When I look at Settings on the iPhone and iPad, I see options organized in a way that may have made sense when they were first introduced, but with the introduction of subsequent features, they don’t anymore. That system and its confusing structure have been brought over to the Mac in the name of familiarity without applying a critical eye to why Settings is organized the way it is on iOS and iPadOS in the first place and whether that structure makes sense on the Mac.
If you compare Settings on an iPhone or iPad side-by-side with the Mac’s new System Settings, you can see the family resemblance. Both start with iCloud settings at the top of the sidebar, followed by connectivity settings like WiFi and Bluetooth. Next is a group that includes common settings like General, Control Center, and Accessibility, but after that, the parallels between the systems diverge, and the similarities between the settings fall apart. The result is consistency that’s consistently confusing.
Although it doesn’t excuse bad design, search works well in System Settings and is what I suggest readers turn to instead of hunting through the sidebar for the settings you need. I was already accustomed to relying on search with System Preferences, and I expect many of our readers were too, so unless and until the organization and design of System Settings receives an overhaul, that’s how I plan to use System Settings.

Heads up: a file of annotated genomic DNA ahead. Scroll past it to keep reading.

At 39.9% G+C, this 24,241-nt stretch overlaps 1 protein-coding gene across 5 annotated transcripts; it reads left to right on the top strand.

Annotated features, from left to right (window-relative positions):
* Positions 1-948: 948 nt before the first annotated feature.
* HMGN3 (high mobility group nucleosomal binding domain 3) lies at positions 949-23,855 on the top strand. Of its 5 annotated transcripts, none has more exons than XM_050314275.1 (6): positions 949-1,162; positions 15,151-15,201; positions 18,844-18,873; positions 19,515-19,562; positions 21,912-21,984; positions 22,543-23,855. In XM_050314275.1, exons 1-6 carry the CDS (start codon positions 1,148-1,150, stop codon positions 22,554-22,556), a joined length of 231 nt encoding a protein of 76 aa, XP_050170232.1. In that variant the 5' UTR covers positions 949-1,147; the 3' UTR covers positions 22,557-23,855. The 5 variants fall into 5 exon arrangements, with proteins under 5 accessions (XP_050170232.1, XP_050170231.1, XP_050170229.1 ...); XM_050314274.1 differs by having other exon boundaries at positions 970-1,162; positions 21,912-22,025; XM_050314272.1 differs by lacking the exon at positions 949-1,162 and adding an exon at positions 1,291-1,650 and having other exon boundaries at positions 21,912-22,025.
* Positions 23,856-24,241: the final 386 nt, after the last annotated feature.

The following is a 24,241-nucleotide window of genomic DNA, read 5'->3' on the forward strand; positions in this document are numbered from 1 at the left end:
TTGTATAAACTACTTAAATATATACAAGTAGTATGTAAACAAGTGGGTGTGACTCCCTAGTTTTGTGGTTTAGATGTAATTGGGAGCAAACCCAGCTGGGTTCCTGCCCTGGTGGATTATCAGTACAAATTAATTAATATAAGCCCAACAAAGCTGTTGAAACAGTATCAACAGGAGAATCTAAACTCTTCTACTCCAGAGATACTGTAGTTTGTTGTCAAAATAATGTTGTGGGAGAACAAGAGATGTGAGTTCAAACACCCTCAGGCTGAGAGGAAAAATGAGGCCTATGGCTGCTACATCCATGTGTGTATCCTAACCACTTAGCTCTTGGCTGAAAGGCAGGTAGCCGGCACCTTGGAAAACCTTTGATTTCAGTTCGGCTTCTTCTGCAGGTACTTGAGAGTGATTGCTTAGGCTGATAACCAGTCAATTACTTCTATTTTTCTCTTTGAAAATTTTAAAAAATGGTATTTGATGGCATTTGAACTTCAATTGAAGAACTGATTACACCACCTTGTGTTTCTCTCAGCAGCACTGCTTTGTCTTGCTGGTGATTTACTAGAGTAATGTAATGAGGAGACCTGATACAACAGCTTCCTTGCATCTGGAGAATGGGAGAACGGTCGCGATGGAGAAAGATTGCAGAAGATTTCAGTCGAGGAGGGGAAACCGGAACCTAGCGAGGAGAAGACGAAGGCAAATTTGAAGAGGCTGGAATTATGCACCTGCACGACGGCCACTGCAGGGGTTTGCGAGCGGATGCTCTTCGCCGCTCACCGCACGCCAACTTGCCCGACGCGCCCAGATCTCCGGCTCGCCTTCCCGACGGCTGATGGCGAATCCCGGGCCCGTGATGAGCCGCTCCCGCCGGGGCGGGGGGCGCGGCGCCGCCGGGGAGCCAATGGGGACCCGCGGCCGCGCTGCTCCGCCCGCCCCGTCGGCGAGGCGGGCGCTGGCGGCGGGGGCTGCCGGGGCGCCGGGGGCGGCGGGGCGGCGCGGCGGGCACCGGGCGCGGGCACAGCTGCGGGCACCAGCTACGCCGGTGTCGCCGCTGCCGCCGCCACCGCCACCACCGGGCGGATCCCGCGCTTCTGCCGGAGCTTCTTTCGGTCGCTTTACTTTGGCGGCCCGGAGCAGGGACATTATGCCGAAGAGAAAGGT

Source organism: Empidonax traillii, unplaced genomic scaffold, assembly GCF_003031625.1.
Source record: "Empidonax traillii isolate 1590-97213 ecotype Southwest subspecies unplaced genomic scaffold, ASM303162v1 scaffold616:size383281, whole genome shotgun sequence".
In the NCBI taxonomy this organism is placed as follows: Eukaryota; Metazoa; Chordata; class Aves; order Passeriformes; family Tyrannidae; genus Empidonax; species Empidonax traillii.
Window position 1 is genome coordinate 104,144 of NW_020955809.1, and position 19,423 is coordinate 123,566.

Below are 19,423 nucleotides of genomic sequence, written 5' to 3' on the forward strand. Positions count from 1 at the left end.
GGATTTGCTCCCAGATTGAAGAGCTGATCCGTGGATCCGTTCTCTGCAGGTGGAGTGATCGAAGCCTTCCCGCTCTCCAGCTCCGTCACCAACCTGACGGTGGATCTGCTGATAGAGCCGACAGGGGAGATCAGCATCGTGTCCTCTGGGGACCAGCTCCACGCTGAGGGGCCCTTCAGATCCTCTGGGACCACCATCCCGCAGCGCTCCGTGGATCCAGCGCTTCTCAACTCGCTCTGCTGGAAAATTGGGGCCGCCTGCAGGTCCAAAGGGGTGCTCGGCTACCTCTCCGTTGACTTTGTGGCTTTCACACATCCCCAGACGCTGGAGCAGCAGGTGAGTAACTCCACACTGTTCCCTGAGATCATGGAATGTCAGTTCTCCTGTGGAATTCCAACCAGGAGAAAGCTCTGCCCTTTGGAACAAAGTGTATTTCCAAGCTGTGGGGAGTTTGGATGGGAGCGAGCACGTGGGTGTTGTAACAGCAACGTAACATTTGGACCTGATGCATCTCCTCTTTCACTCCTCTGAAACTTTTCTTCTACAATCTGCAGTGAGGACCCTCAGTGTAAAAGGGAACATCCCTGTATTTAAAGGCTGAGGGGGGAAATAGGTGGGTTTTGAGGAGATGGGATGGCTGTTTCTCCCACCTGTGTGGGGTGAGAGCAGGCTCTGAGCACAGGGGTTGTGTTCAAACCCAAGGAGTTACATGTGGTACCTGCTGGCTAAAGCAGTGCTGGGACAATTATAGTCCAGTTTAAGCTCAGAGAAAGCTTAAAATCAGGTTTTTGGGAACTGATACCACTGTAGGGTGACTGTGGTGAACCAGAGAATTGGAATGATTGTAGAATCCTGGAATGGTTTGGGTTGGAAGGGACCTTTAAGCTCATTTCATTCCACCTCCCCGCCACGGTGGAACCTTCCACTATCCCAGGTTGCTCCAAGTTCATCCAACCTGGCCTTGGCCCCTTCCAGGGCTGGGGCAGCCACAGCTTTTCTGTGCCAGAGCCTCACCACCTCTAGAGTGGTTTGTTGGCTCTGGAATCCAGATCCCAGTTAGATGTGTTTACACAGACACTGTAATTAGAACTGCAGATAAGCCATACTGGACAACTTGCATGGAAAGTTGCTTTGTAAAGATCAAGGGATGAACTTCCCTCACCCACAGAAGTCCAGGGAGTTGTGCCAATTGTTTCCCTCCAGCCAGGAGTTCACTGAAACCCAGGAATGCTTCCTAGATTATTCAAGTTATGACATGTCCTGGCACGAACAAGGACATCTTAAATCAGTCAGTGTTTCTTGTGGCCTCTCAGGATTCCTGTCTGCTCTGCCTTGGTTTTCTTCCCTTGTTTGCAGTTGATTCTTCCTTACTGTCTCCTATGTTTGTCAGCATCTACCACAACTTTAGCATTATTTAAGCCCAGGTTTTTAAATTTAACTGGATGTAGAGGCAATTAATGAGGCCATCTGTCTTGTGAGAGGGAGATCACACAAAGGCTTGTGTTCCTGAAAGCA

So, as you probably can gather, I’m not a fan of System Settings. I expect better from Apple, but by the same token, search works well, and it’s just System Settings. You’ll find yourself going to System Settings, and you’ll probably be frustrated when you can’t find what you want. However, that’s not much different than the System Preferences experience, which didn’t wreck the overall experience of using a Mac. System Settings is that same old frustration dressed up in a different design, which is disappointing.
With so many unrelated parameters that can be tweaked on all of Apple’s platforms, I recognize that settings apps are a hard design problem and applaud Apple for bringing some consistency across platforms. I don’t have the answer for how to fix the underlying organizational issues with all of its settings apps, but I hope that Apple continues to iterate on settings across all of its devices. It’s not the sexiest app around, but it’s one everybody uses, so it deserves more attention.
Spotlight continues to grow and evolve with each iteration of macOS into something that is far deeper than just an app launcher. I’ll admit that I don’t use Spotlight much. I was using apps like LaunchBar and Alfred before Spotlight was even available. I use Raycast now, and I don’t plan to switch to Spotlight, but I’ve started to hit F4 to activate it more often because it’s added some unique features I want to use alongside Raycast.